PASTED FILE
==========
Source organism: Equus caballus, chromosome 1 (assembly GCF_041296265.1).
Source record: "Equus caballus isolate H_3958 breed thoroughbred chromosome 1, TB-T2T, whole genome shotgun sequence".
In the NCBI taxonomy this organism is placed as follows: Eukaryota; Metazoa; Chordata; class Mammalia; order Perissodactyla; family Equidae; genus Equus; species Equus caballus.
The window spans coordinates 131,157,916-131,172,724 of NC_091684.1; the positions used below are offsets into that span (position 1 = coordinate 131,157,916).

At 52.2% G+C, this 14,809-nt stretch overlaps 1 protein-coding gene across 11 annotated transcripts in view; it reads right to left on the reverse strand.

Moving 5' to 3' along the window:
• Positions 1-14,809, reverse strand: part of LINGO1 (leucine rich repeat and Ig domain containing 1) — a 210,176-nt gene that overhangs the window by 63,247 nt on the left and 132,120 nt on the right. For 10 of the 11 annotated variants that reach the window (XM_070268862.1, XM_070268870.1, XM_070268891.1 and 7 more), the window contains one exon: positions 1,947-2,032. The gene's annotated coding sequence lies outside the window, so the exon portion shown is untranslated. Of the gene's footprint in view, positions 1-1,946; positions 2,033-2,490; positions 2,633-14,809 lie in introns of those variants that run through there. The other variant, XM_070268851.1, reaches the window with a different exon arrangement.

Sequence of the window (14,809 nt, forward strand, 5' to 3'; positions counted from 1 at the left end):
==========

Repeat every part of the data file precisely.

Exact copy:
Source organism: Equus caballus, chromosome 1 (assembly GCF_041296265.1).
Source record: "Equus caballus isolate H_3958 breed thoroughbred chromosome 1, TB-T2T, whole genome shotgun sequence".
In the NCBI taxonomy this organism is placed as follows: Eukaryota; Metazoa; Chordata; class Mammalia; order Perissodactyla; family Equidae; genus Equus; species Equus caballus.
The window spans coordinates 131,157,916-131,172,724 of NC_091684.1; the positions used below are offsets into that span (position 1 = coordinate 131,157,916).

At 52.2% G+C, this 14,809-nt stretch overlaps 1 protein-coding gene across 11 annotated transcripts in view; it reads right to left on the reverse strand.

Moving 5' to 3' along the window:
• Positions 1-14,809, reverse strand: part of LINGO1 (leucine rich repeat and Ig domain containing 1) — a 210,176-nt gene that overhangs the window by 63,247 nt on the left and 132,120 nt on the right. For 10 of the 11 annotated variants that reach the window (XM_070268862.1, XM_070268870.1, XM_070268891.1 and 7 more), the window contains one exon: positions 1,947-2,032. The gene's annotated coding sequence lies outside the window, so the exon portion shown is untranslated. Of the gene's footprint in view, positions 1-1,946; positions 2,033-2,490; positions 2,633-14,809 lie in introns of those variants that run through there. The other variant, XM_070268851.1, reaches the window with a different exon arrangement.

Sequence of the window (14,809 nt, forward strand, 5' to 3'; positions counted from 1 at the left end):